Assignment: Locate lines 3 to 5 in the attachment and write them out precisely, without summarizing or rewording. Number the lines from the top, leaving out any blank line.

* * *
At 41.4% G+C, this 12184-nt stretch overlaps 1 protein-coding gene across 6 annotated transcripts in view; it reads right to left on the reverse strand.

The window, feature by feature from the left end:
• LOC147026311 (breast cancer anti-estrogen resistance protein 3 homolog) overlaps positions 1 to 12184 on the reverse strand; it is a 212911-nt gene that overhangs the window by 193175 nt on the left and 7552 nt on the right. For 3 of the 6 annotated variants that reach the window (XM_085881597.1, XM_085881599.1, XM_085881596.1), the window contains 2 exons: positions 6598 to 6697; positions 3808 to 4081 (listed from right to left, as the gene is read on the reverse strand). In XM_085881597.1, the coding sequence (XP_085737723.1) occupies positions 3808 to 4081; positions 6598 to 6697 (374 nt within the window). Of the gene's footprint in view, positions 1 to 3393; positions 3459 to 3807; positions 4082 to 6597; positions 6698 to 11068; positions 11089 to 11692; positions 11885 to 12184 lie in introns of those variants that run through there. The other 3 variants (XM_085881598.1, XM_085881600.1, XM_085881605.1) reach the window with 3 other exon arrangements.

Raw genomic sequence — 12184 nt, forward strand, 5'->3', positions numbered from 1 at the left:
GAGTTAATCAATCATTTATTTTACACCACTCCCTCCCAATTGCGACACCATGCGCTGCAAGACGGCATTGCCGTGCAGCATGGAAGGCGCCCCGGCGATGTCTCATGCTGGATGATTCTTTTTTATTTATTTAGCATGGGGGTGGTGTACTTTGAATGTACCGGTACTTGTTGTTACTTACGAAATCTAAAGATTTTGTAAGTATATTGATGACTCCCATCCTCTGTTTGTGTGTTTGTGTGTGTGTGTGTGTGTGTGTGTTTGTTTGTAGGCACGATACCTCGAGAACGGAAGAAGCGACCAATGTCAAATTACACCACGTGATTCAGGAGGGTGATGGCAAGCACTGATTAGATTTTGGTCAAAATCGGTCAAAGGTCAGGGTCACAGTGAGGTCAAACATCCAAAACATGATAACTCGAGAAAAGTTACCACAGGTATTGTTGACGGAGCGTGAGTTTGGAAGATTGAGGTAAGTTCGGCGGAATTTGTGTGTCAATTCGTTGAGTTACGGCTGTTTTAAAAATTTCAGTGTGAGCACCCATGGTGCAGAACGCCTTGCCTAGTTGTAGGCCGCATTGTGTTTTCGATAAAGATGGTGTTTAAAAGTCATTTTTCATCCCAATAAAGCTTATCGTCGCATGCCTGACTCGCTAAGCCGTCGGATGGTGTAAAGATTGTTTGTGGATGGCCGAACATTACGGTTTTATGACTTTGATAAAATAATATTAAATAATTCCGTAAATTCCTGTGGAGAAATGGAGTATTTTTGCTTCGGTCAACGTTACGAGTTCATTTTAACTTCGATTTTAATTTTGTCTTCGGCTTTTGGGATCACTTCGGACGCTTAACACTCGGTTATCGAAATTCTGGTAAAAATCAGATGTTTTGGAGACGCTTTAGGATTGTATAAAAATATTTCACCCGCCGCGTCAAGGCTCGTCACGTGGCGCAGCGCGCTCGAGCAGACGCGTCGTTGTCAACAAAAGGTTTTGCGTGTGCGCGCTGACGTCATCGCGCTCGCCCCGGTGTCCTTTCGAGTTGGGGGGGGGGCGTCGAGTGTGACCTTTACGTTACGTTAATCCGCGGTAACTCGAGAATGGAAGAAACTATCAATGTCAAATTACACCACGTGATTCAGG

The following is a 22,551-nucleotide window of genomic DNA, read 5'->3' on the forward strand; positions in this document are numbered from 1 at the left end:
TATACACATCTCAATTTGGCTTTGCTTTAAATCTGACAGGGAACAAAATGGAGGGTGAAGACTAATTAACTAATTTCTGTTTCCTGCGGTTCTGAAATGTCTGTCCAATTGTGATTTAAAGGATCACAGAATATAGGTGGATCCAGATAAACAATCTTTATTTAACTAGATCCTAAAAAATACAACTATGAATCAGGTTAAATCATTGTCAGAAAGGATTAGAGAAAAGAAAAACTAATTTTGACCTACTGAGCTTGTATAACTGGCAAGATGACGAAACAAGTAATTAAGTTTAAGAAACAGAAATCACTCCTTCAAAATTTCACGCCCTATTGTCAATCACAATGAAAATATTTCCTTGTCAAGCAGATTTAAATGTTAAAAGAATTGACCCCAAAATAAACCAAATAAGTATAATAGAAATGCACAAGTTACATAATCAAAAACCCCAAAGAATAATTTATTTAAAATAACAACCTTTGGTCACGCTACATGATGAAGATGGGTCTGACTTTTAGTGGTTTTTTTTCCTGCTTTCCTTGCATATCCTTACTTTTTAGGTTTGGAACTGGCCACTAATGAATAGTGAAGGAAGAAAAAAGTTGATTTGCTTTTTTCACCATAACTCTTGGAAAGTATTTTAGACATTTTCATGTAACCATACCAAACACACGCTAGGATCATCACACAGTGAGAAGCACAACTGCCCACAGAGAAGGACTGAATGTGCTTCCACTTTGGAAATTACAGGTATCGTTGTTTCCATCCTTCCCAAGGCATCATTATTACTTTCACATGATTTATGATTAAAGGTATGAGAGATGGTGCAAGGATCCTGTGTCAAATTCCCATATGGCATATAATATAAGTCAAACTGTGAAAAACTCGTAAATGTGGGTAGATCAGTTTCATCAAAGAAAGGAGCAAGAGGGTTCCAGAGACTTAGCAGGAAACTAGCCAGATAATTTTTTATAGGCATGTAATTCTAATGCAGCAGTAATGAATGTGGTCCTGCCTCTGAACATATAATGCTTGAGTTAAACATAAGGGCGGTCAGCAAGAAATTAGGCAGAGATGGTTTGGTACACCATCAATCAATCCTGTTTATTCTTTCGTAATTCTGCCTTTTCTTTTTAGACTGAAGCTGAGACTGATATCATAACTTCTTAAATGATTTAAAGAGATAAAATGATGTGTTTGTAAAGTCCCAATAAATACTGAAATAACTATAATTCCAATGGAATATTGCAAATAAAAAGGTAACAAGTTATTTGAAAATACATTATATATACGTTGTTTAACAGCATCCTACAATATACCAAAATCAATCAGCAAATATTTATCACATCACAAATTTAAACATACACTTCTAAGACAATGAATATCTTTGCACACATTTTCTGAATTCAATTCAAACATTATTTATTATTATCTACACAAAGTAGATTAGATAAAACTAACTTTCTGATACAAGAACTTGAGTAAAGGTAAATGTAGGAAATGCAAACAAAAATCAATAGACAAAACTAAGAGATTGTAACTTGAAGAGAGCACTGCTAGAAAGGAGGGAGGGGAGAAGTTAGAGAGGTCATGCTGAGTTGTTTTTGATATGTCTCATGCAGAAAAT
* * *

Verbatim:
• LOC147026311 (breast cancer anti-estrogen resistance protein 3 homolog) overlaps positions 1 to 12184 on the reverse strand; it is a 212911-nt gene that overhangs the window by 193175 nt on the left and 7552 nt on the right. For 3 of the 6 annotated variants that reach the window (XM_085881597.1, XM_085881599.1, XM_085881596.1), the window contains 2 exons: positions 6598 to 6697; positions 3808 to 4081 (listed from right to left, as the gene is read on the reverse strand). In XM_085881597.1, the coding sequence (XP_085737723.1) occupies positions 3808 to 4081; positions 6598 to 6697 (374 nt within the window). Of the gene's footprint in view, positions 1 to 3393; positions 3459 to 3807; positions 4082 to 6597; positions 6698 to 11068; positions 11089 to 11692; positions 11885 to 12184 lie in introns of those variants that run through there. The other 3 variants (XM_085881598.1, XM_085881600.1, XM_085881605.1) reach the window with 3 other exon arrangements.

Raw genomic sequence — 12184 nt, forward strand, 5'->3', positions numbered from 1 at the left:
GAGTTAATCAATCATTTATTTTACACCACTCCCTCCCAATTGCGACACCATGCGCTGCAAGACGGCATTGCCGTGCAGCATGGAAGGCGCCCCGGCGATGTCTCATGCTGGATGATTCTTTTTTATTTATTTAGCATGGGGGTGGTGTACTTTGAATGTACCGGTACTTGTTGTTACTTACGAAATCTAAAGATTTTGTAAGTATATTGATGACTCCCATCCTCTGTTTGTGTGTTTGTGTGTGTGTGTGTGTGTGTGTGTTTGTTTGTAGGCACGATACCTCGAGAACGGAAGAAGCGACCAATGTCAAATTACACCACGTGATTCAGGAGGGTGATGGCAAGCACTGATTAGATTTTGGTCAAAATCGGTCAAAGGTCAGGGTCACAGTGAGGTCAAACATCCAAAACATGATAACTCGAGAAAAGTTACCACAGGTATTGTTGACGGAGCGTGAGTTTGGAAGATTGAGGTAAGTTCGGCGGAATTTGTGTGTCAATTCGTTGAGTTACGGCTGTTTTAAAAATTTCAGTGTGAGCACCCATGGTGCAGAACGCCTTGCCTAGTTGTAGGCCGCATTGTGTTTTCGATAAAGATGGTGTTTAAAAGTCATTTTTCATCCCAATAAAGCTTATCGTCGCATGCCTGACTCGCTAAGCCGTCGGATGGTGTAAAGATTGTTTGTGGATGGCCGAACATTACGGTTTTATGACTTTGATAAAATAATATTAAATAATTCCGTAAATTCCTGTGGAGAAATGGAGTATTTTTGCTTCGGTCAACGTTACGAGTTCATTTTAACTTCGATTTTAATTTTGTCTTCGGCTTTTGGGATCACTTCGGACGCTTAACACTCGGTTATCGAAATTCTGGTAAAAATCAGATGTTTTGGAGACGCTTTAGGATTGTATAAAAATATTTCACCCGCCGCGTCAAGGCTCGTCACGTGGCGCAGCGCGCTCGAGCAGACGCGTCGTTGTCAACAAAAGGTTTTGCGTGTGCGCGCTGACGTCATCGCGCTCGCCCCGGTGTCCTTTCGAGTTGGGGGGGGGGCGTCGAGTGTGACCTTTACGTTACGTTAATCCGCGGTAACTCGAGAATGGAAGAAACTATCAATGTCAAATTACACCACGTGATTCAGG